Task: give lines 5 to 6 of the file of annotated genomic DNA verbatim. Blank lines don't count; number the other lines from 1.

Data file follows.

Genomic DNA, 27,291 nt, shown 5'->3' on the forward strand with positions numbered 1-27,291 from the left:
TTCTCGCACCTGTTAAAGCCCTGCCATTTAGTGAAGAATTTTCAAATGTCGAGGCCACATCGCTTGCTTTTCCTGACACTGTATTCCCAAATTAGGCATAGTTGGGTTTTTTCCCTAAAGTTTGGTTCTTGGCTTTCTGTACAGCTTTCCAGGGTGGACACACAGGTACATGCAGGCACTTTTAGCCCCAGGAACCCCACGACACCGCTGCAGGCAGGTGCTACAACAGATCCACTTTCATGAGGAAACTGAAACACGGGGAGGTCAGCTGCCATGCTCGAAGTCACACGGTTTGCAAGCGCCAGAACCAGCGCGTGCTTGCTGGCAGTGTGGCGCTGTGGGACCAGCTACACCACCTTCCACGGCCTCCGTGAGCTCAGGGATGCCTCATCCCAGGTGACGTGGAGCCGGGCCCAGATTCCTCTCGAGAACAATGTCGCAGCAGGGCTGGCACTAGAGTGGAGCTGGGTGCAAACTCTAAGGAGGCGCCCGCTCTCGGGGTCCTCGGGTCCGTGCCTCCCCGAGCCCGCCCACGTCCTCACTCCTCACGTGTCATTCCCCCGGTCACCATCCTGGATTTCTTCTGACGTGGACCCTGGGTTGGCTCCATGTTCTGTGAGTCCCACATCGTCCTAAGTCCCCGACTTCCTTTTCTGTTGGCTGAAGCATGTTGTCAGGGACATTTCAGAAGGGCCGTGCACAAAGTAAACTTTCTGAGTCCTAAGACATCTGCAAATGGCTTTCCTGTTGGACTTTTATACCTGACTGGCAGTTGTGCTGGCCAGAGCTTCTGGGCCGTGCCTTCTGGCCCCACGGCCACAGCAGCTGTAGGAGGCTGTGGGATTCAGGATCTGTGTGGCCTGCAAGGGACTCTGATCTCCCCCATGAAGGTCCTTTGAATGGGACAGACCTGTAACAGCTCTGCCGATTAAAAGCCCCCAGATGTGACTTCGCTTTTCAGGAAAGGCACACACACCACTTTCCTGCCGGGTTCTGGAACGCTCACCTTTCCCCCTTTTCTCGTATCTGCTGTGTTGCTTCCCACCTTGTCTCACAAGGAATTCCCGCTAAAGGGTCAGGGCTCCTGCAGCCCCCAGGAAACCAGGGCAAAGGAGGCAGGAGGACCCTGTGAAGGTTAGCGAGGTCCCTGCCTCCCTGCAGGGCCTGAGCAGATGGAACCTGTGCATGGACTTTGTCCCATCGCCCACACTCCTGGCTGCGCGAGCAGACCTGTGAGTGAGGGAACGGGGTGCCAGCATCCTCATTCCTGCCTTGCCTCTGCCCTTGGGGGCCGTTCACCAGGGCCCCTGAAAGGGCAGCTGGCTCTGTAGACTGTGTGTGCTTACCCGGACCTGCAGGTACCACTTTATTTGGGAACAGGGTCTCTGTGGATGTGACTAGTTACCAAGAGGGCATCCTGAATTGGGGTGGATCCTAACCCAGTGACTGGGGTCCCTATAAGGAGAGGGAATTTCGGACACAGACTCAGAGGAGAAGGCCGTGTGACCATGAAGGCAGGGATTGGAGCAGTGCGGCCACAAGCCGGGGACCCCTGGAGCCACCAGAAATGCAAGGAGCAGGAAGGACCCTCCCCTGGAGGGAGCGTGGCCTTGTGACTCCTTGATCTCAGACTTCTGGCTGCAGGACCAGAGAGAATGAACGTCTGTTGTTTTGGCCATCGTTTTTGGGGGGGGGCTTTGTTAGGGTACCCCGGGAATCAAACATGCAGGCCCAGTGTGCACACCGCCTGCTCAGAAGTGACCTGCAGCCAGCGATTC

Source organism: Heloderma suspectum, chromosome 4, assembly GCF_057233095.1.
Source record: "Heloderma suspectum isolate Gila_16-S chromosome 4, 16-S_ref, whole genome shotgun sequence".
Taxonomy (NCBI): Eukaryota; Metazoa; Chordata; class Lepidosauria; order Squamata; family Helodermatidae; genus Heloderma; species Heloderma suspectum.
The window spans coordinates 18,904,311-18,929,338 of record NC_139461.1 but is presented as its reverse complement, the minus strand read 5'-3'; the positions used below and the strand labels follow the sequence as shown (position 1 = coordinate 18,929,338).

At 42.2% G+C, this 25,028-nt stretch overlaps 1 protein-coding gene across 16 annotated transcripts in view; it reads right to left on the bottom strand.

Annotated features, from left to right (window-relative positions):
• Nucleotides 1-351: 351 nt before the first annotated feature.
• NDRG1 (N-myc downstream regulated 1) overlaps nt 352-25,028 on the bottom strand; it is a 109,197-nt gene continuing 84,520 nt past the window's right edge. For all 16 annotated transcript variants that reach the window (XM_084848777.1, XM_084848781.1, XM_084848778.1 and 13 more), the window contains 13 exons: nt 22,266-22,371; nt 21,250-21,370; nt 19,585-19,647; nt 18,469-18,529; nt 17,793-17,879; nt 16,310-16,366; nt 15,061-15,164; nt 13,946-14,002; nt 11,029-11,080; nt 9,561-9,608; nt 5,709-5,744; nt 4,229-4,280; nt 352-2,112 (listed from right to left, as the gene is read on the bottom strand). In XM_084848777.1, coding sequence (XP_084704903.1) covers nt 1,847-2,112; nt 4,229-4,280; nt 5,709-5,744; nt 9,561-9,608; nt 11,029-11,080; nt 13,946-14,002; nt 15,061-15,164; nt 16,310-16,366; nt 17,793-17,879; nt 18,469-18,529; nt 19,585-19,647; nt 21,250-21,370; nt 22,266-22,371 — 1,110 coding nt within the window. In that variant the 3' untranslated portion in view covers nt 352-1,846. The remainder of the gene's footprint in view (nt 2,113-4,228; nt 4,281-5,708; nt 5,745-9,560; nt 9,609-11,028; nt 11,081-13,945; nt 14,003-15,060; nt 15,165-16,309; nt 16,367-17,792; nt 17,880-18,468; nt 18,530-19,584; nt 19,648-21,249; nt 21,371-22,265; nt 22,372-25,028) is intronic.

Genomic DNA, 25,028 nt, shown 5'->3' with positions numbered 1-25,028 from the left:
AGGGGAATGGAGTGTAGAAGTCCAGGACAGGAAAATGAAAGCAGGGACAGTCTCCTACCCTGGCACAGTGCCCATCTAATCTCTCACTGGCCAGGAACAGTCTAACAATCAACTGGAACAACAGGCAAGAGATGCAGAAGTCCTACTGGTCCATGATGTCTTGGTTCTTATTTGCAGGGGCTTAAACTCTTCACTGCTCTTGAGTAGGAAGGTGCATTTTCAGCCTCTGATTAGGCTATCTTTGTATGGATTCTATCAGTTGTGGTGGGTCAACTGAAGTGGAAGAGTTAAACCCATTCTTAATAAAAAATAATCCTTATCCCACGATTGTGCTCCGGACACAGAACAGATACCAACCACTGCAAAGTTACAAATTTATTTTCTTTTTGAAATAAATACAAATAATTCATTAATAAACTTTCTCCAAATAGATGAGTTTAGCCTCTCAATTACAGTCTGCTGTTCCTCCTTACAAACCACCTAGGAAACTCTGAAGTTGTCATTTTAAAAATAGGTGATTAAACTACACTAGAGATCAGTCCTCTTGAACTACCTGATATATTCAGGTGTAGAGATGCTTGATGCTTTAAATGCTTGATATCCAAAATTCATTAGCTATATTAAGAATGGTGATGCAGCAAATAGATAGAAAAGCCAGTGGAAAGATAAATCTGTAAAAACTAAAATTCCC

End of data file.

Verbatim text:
Taxonomy (NCBI): Eukaryota; Metazoa; Chordata; class Lepidosauria; order Squamata; family Helodermatidae; genus Heloderma; species Heloderma suspectum.
The window spans coordinates 18,904,311-18,929,338 of record NC_139461.1 but is presented as its reverse complement, the minus strand read 5'-3'; the positions used below and the strand labels follow the sequence as shown (position 1 = coordinate 18,929,338).